This is rarely necessary and potentially harmful to the quality of the product if performed badly. This is standard chemistry and the pH follows the amount of H+ ions in solution. It can be adjusted by adding acid (H+) ions or bases (OH- suppliers or BUFFERS).
pH adjustment occurs more commonly in homebrewing for beer brewing. It is managed as a part of water chemistry to ensure a proper 'mash', where the grain is steeped in appropriate hot water to allow the enzymes to convert the starches to sugars. This is not necessary in mead unless a braggot is being made, in which case follow all beer mashing best practices.
pH is a log-scale and adjustments are not linear. This is compounded by the buffers normally found in musts. They will change their behavior at certain pH levels depending on their strength as an acid. Buffers themselves stop having a tangible effect on the pH once the pH drops below their pKa but they can still influence both fermentation kinetics and taste.
Do not be afraid to ask for help. This is a topic that requires advanced knowledge and equipment to properly execute. Post and let the experienced members of the community assist you on succeeding in your meadmaking endeavor.
Generally anything between 3.0 and 4.5 is acceptable. It is common for musts to naturally fall between 3.0 and 3.5.
Do not attempt to raise over 4.6. C. botunlium, the bacterial species responsible for the botulism toxin is normally found in honey and effectively suppressed by pH less than 4.6.
Yeast will also produce more acid if the pH is higher. They produce acetic acid (vinegar) which can negatively affect sensory characteristics even in the small amount they produce.
There are digital meters and pH strips. Strips are less precise than a meter but the meter often requires calibration. Follow the manufacturer's instructions. Isolate a small portion of your mead and test that.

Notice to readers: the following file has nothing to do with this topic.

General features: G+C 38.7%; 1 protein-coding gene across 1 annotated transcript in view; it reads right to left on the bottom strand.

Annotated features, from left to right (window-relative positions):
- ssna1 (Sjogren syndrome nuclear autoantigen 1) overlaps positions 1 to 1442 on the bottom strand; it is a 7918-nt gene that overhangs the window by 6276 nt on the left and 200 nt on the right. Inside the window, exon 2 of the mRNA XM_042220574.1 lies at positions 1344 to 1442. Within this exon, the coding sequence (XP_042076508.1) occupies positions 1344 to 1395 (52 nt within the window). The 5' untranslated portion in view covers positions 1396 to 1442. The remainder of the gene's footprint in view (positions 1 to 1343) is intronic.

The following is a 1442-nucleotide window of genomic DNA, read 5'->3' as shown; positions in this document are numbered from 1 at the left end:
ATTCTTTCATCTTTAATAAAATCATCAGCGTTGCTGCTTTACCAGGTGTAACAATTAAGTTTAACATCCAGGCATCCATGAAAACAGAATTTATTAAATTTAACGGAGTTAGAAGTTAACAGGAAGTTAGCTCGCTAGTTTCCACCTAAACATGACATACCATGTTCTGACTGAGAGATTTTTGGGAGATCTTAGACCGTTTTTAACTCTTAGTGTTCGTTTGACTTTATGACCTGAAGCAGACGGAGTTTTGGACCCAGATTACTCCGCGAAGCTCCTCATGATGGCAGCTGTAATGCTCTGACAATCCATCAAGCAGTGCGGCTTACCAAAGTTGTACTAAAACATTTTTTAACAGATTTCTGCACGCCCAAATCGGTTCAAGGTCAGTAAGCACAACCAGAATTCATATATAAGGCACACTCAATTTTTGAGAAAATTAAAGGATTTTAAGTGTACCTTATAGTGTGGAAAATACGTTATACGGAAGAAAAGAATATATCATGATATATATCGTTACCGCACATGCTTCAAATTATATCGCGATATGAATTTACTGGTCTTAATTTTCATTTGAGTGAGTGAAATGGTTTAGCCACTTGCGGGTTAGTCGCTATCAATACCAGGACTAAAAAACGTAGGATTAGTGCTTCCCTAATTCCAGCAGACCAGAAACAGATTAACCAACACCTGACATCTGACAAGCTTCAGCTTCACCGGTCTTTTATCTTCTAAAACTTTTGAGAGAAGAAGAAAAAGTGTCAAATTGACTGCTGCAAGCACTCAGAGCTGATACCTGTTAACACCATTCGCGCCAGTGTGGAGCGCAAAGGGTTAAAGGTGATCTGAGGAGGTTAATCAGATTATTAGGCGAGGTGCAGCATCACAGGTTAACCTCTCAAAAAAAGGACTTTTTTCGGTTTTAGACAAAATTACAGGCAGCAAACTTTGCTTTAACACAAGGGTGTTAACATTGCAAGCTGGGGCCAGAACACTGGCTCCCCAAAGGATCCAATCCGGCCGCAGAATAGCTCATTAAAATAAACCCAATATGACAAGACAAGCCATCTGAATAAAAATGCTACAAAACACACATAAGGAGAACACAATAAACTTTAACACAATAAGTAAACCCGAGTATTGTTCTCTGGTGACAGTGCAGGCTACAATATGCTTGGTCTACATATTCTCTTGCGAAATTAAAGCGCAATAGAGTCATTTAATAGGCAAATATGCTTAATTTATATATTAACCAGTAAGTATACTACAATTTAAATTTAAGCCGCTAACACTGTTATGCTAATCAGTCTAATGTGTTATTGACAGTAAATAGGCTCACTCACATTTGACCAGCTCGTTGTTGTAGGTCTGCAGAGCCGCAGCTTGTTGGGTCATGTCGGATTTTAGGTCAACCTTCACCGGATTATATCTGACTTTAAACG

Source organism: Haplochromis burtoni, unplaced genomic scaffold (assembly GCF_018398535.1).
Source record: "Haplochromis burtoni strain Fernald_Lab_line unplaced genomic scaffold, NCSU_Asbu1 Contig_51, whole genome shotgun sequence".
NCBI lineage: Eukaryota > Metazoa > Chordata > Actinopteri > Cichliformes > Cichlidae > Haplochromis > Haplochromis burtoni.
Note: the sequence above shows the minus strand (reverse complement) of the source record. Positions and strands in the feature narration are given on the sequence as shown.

Use food-grade additives whenever using anything in mead. Post and ask if you need help or you're not entirely sure what you are doing.
All additivies will add an 'active' and 'inactive' portion to the must because ions are always paired. Watch for appropriate amounts of ions besides the acid/base as well.
Not recommended. Use extreme caution as these substances are caustic and dangerous to the skin and eyes. There is no case where this level of intervention is necessary without other serious problems existing first.
[Example of pH Adjustment with Potassium Carbonate. Note on potassium usefulness. Note that more potent than K-Bicarbonate]
Potassium carbonate is used by Bray Denard in his nutrient schedule in order to supply potassium. A small carbonate buffer is included but this is an ancillary effect and not the primary purpose. The added potassium is for ensuring yeast health.
[Example of pH Adjustment with Potassium Carbonate.]
[Example of pH Adjustment with Calcium Carbonate. Note on calcium additions being not great.]
Calcium carbonate (chalk) is not a recommended addition. It has very poorly solubility in water and often remains almost entirely undissolved. Beer brewers sometimes use it to raise water hardness to match historic profiles. Both calcium and carbonate are easily obtained from other minerals.